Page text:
Display refresh rate – what is it exactly?
Smartphone manufacturers are trying hard to improve the hardware of their phones, and fine-tune it as much as they possibly can to appeal to as many customers as possible. All hardware features are subject to these improvements, including displays. Display characteristics are measured in several different ways. We can talk about a display’s size, the resolution, type of a panel, but the thing that we’re the most interested in in this blog is the refresh rate.
What is the refresh rate?
The refresh rate, in its essence, signifies the number of images that are refreshed on the screen per second. The higher this number is, the smoother the image on the screen appears to be. The refresh rate is expressed in Hz (Hertz) units, which clearly means that it is basically just the frequency of changing the images on the screen.
In order to understand why the refresh rate is important, it is first necessary to understand the concept of refreshes per second. A digital panel, either LCD or AMOLED, works by firing up pixels. Movements on the display are perceived as shifts in the color of the pixels that fire up at any given time. The number of times per second that phone sends signals to pixels is exactly this refresh rate. This is how a screen displays an image. This is similar to the famous Mexican wave. The movement is seen only when people who were sitting down stand up, followed by the next group.
It is all fine and dandy until a screen is only displaying still images. But what happens to videos and other moving images, like rendered games?
Here it’s important to also understand the concept of frames per second. Similar to the refresh rate, it signifies the number of images sent to the screen. For example, videos are commonly recorded in 60 frames per second. This means that the refresh rate of the display that this video is shown on has to be at least 60 Hz in order for each frame to be sent to the display. This ensures the perception of a smooth image.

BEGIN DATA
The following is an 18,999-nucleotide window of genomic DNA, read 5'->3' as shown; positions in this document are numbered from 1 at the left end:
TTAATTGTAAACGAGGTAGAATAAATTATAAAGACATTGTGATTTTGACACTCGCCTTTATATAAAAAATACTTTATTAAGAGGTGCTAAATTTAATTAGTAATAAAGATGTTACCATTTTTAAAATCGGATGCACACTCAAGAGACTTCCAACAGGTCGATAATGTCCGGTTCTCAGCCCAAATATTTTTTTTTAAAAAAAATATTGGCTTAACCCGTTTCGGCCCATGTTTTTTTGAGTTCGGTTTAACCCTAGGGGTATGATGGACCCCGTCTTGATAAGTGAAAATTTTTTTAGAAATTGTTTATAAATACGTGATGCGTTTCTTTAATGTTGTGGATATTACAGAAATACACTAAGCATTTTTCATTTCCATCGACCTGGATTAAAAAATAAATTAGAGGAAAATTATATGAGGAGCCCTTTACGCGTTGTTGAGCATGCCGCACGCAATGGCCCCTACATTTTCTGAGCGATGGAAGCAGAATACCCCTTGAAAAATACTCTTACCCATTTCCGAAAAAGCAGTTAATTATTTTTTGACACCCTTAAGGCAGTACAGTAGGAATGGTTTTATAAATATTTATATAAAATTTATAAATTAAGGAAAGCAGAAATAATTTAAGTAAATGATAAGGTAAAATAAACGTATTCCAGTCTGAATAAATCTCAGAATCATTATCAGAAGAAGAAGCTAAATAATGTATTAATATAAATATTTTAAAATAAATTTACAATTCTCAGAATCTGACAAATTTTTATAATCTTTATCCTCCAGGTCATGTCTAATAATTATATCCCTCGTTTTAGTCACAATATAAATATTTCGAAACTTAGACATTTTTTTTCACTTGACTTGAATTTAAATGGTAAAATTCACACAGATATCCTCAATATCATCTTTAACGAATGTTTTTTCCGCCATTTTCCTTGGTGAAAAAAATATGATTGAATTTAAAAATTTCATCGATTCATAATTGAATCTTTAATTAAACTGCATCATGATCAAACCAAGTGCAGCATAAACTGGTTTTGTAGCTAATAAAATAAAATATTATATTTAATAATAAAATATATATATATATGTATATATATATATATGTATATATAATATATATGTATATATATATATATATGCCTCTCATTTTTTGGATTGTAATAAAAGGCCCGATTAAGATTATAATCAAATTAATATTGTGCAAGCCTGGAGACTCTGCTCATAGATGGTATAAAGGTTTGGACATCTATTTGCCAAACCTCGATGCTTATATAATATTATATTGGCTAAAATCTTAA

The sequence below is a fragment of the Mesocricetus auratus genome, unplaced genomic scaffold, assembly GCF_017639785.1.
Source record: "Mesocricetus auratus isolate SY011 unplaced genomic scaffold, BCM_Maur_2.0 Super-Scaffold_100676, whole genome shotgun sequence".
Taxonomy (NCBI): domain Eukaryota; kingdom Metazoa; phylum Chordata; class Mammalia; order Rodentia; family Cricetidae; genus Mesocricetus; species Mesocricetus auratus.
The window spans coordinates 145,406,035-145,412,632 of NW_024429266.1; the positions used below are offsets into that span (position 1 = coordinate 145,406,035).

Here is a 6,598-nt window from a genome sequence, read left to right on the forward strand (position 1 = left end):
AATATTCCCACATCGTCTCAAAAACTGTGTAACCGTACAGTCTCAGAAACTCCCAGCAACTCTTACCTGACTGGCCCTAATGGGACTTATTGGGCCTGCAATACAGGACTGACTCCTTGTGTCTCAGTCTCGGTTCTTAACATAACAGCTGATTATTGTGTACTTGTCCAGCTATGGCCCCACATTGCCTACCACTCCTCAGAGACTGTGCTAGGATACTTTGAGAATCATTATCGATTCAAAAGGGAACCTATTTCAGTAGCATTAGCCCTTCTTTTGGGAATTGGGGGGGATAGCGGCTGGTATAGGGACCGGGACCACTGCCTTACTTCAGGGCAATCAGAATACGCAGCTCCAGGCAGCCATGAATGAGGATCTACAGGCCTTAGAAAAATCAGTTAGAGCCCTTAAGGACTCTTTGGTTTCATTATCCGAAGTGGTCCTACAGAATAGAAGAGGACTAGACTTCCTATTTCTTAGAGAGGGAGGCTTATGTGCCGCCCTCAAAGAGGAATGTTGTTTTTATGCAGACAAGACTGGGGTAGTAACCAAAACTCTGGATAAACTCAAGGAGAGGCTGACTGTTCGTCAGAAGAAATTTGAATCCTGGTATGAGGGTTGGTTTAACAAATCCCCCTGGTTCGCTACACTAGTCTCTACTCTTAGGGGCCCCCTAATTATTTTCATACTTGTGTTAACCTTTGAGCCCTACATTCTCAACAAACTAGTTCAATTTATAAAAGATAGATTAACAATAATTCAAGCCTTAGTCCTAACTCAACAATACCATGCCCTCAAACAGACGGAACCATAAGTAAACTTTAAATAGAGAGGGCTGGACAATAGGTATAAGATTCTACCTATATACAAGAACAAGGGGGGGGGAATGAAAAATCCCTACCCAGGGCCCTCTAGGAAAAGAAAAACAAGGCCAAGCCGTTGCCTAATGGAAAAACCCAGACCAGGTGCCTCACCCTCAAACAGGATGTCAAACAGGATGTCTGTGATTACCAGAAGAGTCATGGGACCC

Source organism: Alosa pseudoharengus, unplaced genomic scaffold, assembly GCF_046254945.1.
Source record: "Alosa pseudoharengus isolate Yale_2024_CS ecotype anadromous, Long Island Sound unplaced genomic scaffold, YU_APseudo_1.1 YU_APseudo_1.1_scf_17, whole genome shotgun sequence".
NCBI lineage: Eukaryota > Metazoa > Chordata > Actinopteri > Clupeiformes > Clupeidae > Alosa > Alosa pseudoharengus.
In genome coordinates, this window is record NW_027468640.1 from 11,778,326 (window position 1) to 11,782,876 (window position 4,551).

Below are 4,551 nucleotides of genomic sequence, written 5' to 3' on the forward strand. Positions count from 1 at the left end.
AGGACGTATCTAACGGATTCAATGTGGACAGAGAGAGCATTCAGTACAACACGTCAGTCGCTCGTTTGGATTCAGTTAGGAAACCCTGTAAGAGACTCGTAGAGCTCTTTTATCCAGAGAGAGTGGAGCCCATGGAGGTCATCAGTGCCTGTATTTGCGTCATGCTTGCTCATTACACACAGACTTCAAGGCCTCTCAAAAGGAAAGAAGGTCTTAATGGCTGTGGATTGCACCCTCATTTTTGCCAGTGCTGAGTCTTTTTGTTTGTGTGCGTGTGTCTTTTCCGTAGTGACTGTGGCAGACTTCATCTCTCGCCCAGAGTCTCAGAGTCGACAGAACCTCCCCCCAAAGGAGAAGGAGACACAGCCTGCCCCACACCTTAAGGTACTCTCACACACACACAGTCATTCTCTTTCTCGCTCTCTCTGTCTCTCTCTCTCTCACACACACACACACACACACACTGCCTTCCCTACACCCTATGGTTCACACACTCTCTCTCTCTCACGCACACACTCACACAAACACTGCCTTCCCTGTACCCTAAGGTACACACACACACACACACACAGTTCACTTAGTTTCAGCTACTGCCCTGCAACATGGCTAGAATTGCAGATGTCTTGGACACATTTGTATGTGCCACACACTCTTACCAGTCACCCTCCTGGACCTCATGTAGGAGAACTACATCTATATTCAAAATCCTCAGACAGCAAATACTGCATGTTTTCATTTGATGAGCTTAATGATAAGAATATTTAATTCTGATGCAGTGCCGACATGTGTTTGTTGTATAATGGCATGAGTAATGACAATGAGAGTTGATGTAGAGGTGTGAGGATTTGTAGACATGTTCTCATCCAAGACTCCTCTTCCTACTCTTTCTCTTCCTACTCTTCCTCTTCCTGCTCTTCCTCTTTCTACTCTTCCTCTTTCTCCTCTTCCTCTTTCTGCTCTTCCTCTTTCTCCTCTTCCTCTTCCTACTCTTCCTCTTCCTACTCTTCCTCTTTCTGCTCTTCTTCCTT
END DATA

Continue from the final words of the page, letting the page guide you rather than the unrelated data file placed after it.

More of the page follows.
The most common refresh rate in modern phones is exactly 60 Hz. Sixty refreshes per second are plenty enough to ensure smooth transitions, and for the human eye not to really see these refreshes as they are happening too quickly.
Technology, as we know though, progresses at a fascinating pace. Camera sensors have become very capable, while smartphone games as well are becoming more and more graphically demanding. In this blog, we’ll use videos taken by a smartphone camera as an example in order to explain why companies are increasing the refresh rate of their screens as well.
Why is it important?
Cameras nowadays are well capable of recording slow-motion videos. These videos are recorded in 120 FPS, 240 FPS or even 960 FPS. The question arises, how to display more frames per second on a screen when the refresh rate is only 60 Hz? Slow-motion is realized by “stretching” the duration of the video in such a way to match each frame recorded by a camera over two refreshes of the screen. That way we can see fairly smooth slow-motion videos. This could be improved, though, by increasing the refresh rate of a display in order to once again have that 1:1 ratio – 1 frame to 1 screen refresh.
This is exactly what display manufacturers have tried to do! It is now becoming more and more common for phones to have displays with 90 Hz, or even 120 Hz refresh rate.
90 Hz displays
As we’ve said earlier, the refresh rate makes a huge difference in gaming and video displaying. It is no wonder that these displays are mostly implemented into gaming phones, but even some more mainstream ones have them implemented. Take for example the OnePlus 7 Pro. Its display has the refresh rate of 90 Hz, and virtually all contents look much smoother and much better than on a 60 Hz display. Obviously, this difference can only be seen when two displays are directly compared, however, it’s clear that the 90 Hz display simply reproduces the content much more nicely. Here is our review of the OnePlus 7 Pro, where you can learn more about this phenomenal phone and its display.
120 Hz displays
OnePlus has pushed the refresh rate of their flagship phone to 90 Hz, but ASUS has recently announced their new gaming flagship, the ROG Phone 2. This new phone’s display will have 120 Hz display, which means that it will be fully capable of displaying really smooth 120 FPS videos or game renders. In gaming, this is very important because each millisecond can be crucial.
A common question among smartphone fans is whether refresh rates of over 60 Hz even have a place on the market. We’ve already said that a naked eye can’t see beyond 60 Hz. There is an argument to be made for certain niche uses, like sporadic video editing on a phone, or competitive smartphone gaming that’s on the rise. Overall though, 60 Hz displays are good enough for an average user. Higher refresh rates are a nice feature to have, but they are definitely not a must as they don’t really do enough to justify the price difference that they cause.